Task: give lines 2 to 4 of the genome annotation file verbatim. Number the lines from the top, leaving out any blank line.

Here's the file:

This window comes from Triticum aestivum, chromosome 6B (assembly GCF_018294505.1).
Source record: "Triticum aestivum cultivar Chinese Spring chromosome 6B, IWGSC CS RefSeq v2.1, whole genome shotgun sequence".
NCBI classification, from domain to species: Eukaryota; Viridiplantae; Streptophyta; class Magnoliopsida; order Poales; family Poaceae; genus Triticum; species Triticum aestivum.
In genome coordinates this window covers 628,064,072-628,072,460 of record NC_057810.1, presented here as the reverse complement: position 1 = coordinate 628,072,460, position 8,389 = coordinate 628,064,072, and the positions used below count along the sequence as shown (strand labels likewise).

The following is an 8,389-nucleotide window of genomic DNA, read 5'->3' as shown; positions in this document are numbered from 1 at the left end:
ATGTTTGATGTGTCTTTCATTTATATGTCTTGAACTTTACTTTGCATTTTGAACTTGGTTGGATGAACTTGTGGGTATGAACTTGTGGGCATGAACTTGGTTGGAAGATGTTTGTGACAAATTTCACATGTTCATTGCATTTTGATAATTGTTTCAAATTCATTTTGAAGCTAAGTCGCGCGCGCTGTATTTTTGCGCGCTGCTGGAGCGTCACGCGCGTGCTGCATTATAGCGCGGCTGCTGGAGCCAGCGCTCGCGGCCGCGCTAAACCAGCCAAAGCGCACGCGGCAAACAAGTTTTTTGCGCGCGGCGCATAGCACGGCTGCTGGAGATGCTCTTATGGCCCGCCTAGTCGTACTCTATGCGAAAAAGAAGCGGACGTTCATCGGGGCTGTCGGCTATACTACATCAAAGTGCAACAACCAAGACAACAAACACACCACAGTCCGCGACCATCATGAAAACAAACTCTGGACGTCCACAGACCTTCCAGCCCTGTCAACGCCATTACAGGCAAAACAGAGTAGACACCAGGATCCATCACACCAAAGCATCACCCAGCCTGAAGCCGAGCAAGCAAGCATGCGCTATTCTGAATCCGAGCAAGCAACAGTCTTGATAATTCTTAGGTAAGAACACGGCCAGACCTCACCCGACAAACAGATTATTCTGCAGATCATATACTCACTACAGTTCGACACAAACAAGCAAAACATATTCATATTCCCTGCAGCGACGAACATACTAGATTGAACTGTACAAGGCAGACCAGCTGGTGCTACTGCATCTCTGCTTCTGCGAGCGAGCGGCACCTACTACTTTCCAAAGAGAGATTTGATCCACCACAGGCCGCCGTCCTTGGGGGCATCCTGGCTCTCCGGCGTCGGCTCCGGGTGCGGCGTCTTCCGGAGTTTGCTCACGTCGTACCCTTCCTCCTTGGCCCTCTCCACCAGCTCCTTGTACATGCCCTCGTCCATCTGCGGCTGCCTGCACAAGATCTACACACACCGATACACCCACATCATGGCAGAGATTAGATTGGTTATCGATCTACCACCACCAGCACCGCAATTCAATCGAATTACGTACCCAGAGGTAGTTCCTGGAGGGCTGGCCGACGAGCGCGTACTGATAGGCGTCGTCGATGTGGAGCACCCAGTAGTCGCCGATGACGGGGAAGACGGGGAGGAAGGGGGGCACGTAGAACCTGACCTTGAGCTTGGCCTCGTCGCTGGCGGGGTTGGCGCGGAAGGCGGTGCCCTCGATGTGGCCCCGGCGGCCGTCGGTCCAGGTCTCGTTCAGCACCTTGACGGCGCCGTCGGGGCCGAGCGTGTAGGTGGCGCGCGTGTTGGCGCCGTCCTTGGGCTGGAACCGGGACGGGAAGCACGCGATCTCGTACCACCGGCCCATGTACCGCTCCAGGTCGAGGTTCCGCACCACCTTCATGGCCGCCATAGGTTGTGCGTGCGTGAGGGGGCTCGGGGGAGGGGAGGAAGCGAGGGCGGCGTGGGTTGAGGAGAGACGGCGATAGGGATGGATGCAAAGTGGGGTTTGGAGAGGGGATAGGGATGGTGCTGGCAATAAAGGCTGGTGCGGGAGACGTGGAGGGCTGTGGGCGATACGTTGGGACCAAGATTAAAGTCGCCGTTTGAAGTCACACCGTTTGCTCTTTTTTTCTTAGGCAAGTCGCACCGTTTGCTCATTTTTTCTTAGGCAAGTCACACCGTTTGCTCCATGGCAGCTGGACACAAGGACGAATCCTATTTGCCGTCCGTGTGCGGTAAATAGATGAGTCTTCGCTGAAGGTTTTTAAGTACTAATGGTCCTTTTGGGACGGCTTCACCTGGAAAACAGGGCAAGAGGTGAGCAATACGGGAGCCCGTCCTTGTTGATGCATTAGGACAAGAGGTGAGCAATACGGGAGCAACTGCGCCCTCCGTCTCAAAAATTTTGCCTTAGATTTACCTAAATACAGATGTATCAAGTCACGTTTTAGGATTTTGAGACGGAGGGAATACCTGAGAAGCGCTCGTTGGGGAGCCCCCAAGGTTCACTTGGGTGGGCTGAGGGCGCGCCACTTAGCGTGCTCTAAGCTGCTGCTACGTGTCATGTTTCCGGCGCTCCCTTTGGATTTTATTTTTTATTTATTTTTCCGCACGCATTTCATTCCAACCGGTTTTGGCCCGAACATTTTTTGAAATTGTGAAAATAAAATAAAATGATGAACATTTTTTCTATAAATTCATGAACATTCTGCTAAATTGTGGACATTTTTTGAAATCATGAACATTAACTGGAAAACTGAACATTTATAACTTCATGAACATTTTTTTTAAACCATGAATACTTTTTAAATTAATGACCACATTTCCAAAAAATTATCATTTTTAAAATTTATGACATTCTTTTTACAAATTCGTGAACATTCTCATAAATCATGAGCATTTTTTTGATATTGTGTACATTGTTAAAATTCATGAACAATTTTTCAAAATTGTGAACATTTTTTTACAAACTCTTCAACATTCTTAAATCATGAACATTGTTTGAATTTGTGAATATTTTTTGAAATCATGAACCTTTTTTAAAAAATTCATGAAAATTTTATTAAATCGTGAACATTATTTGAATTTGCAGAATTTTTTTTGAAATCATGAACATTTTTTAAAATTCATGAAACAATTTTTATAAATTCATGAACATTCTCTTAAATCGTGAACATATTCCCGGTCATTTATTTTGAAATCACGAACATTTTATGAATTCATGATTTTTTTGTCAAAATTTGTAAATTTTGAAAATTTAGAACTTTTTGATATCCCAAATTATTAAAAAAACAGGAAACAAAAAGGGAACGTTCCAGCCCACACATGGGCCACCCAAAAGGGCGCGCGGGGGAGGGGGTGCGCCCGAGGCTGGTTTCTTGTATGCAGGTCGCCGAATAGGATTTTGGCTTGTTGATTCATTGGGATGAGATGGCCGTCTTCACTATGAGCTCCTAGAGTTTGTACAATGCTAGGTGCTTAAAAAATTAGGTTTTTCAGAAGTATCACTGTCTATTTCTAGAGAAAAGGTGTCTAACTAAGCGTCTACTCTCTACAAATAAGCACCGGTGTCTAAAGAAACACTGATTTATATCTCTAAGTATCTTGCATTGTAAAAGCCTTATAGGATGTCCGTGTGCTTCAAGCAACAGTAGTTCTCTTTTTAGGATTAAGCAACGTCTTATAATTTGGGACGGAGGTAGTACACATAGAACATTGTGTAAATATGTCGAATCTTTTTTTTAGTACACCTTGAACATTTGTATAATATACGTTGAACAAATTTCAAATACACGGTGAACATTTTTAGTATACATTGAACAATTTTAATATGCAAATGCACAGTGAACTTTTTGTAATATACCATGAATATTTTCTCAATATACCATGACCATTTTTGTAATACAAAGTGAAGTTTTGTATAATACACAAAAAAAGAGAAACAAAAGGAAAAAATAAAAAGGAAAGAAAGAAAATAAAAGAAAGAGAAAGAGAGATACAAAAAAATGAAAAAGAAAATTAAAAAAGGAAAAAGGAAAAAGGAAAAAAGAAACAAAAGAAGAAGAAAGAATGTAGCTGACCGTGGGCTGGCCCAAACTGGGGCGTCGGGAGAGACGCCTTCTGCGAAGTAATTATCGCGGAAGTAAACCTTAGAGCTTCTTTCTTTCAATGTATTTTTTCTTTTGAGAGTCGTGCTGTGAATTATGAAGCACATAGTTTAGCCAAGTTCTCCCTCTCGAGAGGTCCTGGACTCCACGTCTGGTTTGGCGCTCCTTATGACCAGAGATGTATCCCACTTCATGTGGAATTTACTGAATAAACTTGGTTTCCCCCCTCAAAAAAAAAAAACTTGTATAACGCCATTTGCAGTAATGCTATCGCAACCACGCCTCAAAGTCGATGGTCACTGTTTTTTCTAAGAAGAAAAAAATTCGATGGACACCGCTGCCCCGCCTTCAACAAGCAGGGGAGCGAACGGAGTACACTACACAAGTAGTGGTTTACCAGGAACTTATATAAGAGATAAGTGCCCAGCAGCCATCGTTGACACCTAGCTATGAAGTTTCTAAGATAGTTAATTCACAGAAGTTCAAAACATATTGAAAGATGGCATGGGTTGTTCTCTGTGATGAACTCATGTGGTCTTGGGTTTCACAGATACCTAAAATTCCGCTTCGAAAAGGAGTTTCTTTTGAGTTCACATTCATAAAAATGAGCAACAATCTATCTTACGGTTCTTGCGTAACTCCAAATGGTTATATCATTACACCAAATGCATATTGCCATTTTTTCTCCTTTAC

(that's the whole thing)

Source record: "Triticum aestivum cultivar Chinese Spring chromosome 6B, IWGSC CS RefSeq v2.1, whole genome shotgun sequence".
NCBI classification, from domain to species: Eukaryota; Viridiplantae; Streptophyta; class Magnoliopsida; order Poales; family Poaceae; genus Triticum; species Triticum aestivum.
In genome coordinates this window covers 628,064,072-628,072,460 of record NC_057810.1, presented here as the reverse complement: position 1 = coordinate 628,072,460, position 8,389 = coordinate 628,064,072, and the positions used below count along the sequence as shown (strand labels likewise).